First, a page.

Schlesinger supports, but did not choose between, some version of Options 2 or 3.
Option 4: Seek Japanese agreement to defer running the Tokai plant for a fixed period of time, offering an incentives package in exchange.
All agencies agree that this option is likely to be non-negotiable.
SUGGESTED U.S. STRATEGY
All agencies are agreed that we should seek agreement on Option 3. They differ over whether we should offer to provide plutonium, and as to how far we should fallback in this meeting. Our strategy clearly should be to avoid the political damage that would result if the Japanese prove adamant against Option 3 and the talks reach a deadlock. At the same time, we want to avoid damaging U.S. non-proliferation objectives through showing so much flexibility (i.e., interest in Option 1) that the Japanese return home encouraged to maintain a rigid position.
Therefore, I recommend that the delegation be instructed to negotiate with a view to reaching agreement on Option 3, as modified to bar an offer of U.S.-supplied plutonium. In addition, if no progress can be made, and the Japanese propose some version of Option 1, the delegation should be instructed to respond by drawing them out on the details of their proposal. Our delegation should make it explicit however that the Japanese should not read into our response any expectation of eventual U.S. approval of such an option.
1. Our Basic Position
Option 3 (State, ERDA) ______
Option 3—no plutonium (DoD, ACDA, NSC) ______4[Page 883]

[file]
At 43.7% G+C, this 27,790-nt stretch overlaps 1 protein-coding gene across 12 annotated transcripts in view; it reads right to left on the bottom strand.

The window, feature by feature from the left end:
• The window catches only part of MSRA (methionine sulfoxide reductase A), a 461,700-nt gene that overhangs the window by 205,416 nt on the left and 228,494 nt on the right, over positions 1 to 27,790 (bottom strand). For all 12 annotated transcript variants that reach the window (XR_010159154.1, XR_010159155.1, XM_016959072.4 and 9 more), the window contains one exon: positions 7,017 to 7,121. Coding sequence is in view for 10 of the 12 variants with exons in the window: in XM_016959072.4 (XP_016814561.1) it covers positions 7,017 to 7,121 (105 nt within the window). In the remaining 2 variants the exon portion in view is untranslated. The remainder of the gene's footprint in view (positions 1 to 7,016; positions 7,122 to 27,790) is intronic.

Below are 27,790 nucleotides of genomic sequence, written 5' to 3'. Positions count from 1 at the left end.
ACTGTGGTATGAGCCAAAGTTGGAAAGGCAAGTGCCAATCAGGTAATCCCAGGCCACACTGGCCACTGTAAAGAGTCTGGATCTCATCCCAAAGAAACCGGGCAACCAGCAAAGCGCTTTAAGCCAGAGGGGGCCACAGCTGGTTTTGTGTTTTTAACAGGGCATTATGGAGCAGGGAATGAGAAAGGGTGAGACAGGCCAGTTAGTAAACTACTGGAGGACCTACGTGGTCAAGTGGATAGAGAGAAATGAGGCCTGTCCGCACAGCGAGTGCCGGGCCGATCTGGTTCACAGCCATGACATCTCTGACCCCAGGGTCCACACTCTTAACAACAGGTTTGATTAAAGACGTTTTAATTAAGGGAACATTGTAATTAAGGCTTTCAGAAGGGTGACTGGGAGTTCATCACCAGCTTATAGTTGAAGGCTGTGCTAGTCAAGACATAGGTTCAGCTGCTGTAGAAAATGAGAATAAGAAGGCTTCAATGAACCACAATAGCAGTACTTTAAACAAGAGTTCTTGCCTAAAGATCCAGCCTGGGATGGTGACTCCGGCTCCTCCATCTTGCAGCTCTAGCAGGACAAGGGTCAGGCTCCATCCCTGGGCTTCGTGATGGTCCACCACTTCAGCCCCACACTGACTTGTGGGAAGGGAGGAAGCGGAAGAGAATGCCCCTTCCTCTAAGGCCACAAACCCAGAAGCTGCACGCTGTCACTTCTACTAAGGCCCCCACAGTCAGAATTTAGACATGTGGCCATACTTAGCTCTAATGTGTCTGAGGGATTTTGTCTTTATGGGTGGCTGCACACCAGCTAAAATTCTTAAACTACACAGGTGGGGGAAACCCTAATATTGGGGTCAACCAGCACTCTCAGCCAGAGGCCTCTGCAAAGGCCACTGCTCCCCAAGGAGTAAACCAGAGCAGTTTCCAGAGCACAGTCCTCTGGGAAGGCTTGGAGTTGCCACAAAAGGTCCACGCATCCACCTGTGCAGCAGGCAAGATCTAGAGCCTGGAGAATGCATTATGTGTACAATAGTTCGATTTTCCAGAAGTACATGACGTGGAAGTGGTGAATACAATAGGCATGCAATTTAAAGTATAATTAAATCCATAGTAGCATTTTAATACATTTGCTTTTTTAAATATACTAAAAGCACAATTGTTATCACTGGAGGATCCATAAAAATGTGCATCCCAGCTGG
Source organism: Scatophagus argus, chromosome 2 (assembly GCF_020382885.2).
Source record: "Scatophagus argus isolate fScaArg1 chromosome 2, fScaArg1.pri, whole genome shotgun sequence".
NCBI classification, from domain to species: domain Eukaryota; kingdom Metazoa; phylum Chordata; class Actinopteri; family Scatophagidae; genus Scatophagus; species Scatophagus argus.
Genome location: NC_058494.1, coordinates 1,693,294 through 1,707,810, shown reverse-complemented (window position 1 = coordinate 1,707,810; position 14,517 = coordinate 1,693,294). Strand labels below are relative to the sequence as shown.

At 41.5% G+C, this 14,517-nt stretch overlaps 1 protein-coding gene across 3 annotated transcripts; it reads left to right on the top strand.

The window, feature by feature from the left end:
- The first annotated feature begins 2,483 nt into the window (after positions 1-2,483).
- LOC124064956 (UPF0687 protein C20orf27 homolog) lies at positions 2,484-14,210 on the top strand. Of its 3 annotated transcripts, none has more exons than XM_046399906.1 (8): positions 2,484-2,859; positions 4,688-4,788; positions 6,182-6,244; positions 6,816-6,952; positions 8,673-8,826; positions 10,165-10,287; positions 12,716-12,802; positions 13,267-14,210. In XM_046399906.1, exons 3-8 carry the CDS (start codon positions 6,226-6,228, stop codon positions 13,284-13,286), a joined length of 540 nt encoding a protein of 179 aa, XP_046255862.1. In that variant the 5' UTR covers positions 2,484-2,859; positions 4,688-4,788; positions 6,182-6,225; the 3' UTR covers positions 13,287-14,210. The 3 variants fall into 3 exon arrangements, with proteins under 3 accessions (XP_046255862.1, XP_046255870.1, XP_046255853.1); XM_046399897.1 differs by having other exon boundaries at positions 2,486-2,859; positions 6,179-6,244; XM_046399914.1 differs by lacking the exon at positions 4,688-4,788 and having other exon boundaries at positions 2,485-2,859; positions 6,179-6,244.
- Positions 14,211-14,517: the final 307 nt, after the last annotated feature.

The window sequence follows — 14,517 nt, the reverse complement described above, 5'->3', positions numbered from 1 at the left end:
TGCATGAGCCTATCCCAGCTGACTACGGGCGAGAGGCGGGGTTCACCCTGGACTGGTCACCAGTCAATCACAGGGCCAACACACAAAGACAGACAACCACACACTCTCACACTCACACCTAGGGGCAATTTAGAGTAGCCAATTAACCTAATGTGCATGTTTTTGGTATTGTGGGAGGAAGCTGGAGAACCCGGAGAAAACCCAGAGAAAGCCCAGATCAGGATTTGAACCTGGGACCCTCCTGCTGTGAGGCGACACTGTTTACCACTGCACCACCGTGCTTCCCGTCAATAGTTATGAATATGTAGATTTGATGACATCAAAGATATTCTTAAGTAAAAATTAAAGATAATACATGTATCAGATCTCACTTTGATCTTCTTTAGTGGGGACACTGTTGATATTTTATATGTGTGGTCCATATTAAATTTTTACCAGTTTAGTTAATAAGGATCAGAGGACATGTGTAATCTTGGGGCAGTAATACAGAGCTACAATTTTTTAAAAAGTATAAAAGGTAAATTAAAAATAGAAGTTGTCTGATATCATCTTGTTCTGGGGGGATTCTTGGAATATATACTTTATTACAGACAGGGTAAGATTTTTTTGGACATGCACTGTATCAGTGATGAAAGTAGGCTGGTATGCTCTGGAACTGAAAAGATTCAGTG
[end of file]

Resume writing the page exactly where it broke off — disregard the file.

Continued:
2. Fallback—in order of increasing flexibility.
None (DoD, ACDA) ______
Respond to Option 1, but do not offer it (NSC) ______
Option 2 (State) ______
Option 2 and 1 (ERDA) ______5
- Source: Carter Library, National Security Council, Institutional Files, Box 4, PD–08 . Confidential. Sent for action.↩
- The most recent round of discussions lasted from April 5–15.↩
- With the appointment of Spurgeon Keeny, who was the director of the Ford/Mitre study, [on nuclear power and issues] ACDA now has a strong expertise on this issue. ACDA’s comments, which raise several important points, are attached at Tab B for your information. [Footnote is in the original.] Tab B is not attached.↩
- Carter did not indicate which option he preferred.↩
- Carter did not indicate which option he preferred.↩
- On April 7, Carter told reporters that he recognized that it “would be impossible, counterproductive, and ill-advised for us to try to prevent other countries that need it from having the capability to produce electricity from atomic power” and that the “one difference that has been very sensitive as it relates to, say, Germany, Japan, and others, is that they fear that our unilateral action in renouncing the reprocessing of spent fuels to produce plutonium might imply that we prohibit them or criticize them severely because of their own need for reprocessing. This is not the case. They have a perfect right to go ahead and continue with their own reprocessing efforts. But we hope they’ll join with us in eliminating in the future additional countries that might have had this capability evolve.” (Public Papers: Carter, 1977, pp. 581–586)↩
- On May 2, Carter told European journalists that he favored “the supply of adequate nuclear fuel to nations for power production” but was “heavily committed to the prevention of the capability of non-nuclear nations from developing explosives, atomic weapons.” (Public Papers: Carter, 1977, pp. 760–767)↩
- No record of this conversation has been found.↩